On July 4, 2004 a Bali office for the Australian Federal Police (AFP) was formally opened in Bali.
In a ceremony attended by Australia's Minister of Justice and Customs, Mr. Chris Ellison, and the Chief Commissioner of the AFP, Mr. Mick Keelty, Bali's Chief of Police General Made Mangku Pastika emphasized that the opening of the AFP office in Bali should not be interpreted to mean foreign police offers were now operating in Bali.
Chief Pastika's explained that the presence of representatives of the Australian police in Bali will provide a sense of security for Australian tourists visiting Bali while at the same time increasing transnational police cooperation in the areas of combating terrorism, narcotics, pedophilia, sex tourism and slavery. Australian police assigned to Bali would not, however, be involved in active police investigations or interfere in the enforcement of the law by the Indonesian police force.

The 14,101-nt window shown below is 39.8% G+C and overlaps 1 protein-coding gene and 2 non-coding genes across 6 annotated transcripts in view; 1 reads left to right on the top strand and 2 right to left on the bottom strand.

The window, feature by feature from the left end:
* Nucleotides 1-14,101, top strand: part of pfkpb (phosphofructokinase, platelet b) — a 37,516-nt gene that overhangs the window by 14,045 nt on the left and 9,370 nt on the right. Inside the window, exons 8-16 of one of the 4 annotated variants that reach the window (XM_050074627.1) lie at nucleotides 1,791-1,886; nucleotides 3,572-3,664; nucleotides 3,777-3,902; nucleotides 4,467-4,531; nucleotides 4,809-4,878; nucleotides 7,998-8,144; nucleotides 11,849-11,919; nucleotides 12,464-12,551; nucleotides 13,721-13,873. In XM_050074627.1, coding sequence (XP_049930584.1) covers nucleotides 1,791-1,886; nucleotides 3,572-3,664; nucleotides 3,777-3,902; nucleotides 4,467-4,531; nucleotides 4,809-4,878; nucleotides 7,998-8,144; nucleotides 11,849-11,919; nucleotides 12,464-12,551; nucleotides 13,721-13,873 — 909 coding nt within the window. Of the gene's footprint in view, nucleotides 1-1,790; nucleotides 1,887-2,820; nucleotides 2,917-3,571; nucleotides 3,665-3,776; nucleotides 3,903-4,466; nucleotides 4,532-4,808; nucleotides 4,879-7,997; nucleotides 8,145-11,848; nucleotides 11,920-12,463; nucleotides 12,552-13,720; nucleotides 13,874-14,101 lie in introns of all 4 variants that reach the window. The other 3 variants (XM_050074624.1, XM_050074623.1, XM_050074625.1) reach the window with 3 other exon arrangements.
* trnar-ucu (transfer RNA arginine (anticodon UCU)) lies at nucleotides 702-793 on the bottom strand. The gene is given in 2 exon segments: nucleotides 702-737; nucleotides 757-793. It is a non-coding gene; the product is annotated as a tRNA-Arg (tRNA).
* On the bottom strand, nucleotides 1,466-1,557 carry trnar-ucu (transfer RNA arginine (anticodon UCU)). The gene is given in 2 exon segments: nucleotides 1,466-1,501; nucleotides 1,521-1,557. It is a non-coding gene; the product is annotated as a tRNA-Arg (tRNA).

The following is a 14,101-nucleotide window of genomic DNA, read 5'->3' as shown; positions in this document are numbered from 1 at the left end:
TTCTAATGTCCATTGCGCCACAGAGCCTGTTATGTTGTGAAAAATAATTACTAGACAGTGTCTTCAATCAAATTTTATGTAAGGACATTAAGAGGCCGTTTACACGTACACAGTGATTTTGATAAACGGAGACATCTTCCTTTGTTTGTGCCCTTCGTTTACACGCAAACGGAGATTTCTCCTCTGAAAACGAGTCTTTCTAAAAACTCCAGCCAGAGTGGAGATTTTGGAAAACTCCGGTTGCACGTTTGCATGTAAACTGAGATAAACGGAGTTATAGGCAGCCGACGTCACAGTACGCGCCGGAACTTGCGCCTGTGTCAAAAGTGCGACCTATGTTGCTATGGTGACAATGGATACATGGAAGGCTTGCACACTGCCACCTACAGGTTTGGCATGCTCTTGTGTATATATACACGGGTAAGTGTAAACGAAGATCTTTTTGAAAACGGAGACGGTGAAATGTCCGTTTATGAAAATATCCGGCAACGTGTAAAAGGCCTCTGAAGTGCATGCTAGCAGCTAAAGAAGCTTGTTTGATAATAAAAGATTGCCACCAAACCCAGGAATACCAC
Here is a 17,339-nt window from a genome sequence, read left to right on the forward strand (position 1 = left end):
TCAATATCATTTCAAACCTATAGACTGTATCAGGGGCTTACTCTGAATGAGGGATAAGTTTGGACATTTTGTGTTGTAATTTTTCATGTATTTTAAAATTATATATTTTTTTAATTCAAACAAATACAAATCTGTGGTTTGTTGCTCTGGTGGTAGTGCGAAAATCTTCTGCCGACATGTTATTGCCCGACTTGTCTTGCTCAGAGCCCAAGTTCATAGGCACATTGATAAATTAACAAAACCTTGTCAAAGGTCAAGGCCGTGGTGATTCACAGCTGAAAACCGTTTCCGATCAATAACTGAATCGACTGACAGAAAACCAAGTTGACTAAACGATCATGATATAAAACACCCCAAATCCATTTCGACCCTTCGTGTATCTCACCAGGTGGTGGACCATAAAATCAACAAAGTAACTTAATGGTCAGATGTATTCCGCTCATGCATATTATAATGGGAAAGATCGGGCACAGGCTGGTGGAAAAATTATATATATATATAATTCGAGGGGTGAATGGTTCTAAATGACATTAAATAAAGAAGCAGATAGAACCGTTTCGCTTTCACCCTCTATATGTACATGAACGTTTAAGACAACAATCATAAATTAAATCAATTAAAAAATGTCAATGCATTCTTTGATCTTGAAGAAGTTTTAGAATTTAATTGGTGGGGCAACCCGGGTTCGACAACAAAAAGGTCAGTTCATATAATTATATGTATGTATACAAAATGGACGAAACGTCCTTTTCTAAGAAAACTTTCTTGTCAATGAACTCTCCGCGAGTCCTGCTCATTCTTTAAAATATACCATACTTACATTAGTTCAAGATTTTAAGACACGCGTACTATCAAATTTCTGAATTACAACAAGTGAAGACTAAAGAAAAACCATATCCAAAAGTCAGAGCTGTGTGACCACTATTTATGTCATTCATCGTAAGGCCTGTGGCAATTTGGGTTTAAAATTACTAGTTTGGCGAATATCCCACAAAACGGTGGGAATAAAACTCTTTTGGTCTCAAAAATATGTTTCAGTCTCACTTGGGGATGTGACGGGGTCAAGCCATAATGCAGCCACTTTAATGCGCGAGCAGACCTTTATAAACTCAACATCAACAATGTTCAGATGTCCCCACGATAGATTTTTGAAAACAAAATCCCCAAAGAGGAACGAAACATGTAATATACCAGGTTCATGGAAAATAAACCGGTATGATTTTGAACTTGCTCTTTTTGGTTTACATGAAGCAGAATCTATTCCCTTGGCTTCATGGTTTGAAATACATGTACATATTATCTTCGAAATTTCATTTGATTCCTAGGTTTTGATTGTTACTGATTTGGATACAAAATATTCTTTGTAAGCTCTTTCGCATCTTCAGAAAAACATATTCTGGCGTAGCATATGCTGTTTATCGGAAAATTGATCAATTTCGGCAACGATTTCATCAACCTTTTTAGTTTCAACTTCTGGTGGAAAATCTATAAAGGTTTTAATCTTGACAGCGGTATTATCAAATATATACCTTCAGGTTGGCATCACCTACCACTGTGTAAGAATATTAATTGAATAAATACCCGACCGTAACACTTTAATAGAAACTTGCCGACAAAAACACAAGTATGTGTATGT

Australia's Minister of Justice and Customs, Chris Ellison, applauded the opening of the office saying it would strengthen Australia's role in fighting international crime and was a natural result of the strong bonds established between the Indonesian police and the AFP in the wake of the Bali bombing of October 2002. The Minister heaped praise on General Pastika's role for the key role he played in arresting the Bali bombers.
The opening of the AFP representative office in Bali brings to a total of 66 Australian police officers working overseas stationed in 32 posts in 26 countries around the world.
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